Apparent Skin Discoloration about the Knee Joint: A Rare Sequela of Metallosis after Total Knee Replacement
JournalCase reports in orthopedics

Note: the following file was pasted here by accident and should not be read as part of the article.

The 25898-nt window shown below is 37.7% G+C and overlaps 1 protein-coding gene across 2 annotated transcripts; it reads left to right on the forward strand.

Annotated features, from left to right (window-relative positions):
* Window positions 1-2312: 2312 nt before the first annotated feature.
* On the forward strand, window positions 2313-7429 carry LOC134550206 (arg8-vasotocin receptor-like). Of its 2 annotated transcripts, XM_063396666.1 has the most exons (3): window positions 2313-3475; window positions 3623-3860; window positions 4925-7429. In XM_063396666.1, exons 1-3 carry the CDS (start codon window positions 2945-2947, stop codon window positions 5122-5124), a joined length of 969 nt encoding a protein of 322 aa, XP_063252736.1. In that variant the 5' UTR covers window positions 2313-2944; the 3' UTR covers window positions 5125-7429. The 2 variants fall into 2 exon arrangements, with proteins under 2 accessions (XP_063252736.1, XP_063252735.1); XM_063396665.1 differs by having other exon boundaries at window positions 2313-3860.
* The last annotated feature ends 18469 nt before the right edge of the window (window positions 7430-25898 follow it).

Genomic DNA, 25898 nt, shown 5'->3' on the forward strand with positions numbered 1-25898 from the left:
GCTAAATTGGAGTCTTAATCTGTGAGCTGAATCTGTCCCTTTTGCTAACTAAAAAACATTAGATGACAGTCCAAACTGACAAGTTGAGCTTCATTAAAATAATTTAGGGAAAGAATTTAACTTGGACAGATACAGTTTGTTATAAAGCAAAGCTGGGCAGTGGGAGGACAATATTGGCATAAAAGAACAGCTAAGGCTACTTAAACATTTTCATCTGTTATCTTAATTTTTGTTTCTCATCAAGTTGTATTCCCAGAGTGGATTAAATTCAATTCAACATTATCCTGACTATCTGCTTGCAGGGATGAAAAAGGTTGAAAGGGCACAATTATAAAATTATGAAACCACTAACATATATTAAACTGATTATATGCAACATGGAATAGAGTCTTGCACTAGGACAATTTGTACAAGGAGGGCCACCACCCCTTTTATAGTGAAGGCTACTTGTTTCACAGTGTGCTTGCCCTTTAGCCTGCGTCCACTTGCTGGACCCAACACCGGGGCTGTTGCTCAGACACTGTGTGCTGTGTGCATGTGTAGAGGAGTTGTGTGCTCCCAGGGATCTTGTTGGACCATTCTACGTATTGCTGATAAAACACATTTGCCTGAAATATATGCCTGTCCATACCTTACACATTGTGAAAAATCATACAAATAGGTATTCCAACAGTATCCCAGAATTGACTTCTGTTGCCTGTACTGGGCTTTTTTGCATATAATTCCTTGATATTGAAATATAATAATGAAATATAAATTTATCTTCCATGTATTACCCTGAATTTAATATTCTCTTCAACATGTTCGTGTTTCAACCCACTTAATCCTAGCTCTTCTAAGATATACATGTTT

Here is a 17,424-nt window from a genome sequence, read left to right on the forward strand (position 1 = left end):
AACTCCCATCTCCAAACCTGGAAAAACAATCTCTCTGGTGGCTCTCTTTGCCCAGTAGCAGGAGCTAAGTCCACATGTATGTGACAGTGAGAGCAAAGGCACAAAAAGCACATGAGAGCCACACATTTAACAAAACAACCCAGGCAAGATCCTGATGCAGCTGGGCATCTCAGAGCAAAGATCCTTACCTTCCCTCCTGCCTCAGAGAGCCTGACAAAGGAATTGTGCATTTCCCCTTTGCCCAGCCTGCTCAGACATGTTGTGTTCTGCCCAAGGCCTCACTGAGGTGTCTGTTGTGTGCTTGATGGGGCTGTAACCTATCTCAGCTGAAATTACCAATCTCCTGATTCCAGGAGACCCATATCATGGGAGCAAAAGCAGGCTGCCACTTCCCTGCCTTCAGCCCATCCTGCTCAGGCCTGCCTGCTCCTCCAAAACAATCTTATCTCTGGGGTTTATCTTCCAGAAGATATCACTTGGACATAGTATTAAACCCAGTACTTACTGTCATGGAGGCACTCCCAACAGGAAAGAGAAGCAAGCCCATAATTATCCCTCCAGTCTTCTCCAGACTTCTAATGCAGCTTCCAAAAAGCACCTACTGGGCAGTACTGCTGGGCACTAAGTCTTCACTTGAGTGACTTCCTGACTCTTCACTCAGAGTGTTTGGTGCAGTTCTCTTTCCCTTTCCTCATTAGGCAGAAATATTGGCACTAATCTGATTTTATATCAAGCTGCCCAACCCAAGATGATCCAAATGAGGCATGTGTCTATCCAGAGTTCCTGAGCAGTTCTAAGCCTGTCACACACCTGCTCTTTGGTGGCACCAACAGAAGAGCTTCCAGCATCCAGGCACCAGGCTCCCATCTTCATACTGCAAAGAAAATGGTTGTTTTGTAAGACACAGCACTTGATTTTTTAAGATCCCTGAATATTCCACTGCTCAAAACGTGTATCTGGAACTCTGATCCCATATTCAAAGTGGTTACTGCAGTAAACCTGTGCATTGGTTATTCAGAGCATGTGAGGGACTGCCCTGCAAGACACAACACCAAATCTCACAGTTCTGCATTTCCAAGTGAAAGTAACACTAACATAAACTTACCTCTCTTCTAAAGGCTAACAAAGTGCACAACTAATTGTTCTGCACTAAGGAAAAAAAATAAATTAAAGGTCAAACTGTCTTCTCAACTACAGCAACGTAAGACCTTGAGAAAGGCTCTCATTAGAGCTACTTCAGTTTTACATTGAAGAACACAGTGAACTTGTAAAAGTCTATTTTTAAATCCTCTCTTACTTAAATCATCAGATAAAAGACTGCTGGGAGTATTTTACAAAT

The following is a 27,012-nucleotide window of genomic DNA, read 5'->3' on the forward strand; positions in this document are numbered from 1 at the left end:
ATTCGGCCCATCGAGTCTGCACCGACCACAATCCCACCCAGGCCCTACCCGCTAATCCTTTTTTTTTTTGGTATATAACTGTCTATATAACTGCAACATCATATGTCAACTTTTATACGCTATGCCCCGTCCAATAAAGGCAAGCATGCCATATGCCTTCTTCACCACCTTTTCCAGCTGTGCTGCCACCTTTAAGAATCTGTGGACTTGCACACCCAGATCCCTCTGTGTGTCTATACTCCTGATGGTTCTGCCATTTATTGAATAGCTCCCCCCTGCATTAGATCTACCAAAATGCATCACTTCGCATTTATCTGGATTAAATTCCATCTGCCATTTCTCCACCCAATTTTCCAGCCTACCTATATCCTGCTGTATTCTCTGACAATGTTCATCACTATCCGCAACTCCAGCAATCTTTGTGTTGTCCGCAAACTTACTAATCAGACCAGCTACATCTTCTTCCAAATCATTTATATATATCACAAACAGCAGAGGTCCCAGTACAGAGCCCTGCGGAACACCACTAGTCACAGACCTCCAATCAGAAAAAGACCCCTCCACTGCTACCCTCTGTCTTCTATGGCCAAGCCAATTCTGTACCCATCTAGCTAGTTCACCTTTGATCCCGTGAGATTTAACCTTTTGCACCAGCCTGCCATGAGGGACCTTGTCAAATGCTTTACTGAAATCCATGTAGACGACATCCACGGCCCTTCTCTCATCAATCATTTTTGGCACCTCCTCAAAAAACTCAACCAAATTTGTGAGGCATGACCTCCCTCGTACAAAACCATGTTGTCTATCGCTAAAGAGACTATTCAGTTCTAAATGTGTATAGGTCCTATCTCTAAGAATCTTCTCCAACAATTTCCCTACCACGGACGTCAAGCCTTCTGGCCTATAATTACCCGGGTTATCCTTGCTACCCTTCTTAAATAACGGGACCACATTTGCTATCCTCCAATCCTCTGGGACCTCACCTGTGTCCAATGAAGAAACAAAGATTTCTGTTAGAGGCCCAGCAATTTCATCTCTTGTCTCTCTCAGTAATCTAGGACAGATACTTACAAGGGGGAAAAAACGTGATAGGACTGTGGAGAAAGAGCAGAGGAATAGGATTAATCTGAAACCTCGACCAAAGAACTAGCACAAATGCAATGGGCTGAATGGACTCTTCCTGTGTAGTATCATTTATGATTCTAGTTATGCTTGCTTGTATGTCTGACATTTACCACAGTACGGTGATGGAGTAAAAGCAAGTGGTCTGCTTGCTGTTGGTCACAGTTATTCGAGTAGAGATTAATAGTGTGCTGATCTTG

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Introduction. Metallosis is a phenomenon most commonly associated with hip replacement. However it can occur in any metallic implant subject to wear. Wear creates metal debris, which is deposited in the surrounding soft tissue. This leads to many local adverse reactions including, but not limited to, implant loosening/osteolysis, pain, and effusion. In the deeper joints, for example, the hip, metal deposits are mostly only seen intraoperatively. Case Study. A 74-year-old lady represented to orthopaedic outpatient clinic. Her principle complaint was skin discolouration, associated with pain and swelling over the left knee, on the background of a previous total knee replacement with a metal backed patella resurfacing six years. A plain radiograph revealed loosening of the patellar prosthesis. A diagnosis of metallosis was made; the patient underwent debridement of the stained soft tissue and primary revision of the prosthesis. She remained symptom-free five years after revision. Discussion. Metallosis results in metallic debris which causes tissue staining, often hidden within the soft tissue envelope of the hip, but more apparent in the knee. Metallosis may cause pain, effusion, and systemic symptoms because of raised levels of serum-metal ions. Surgical intervention with revision and debridement can have good functional results.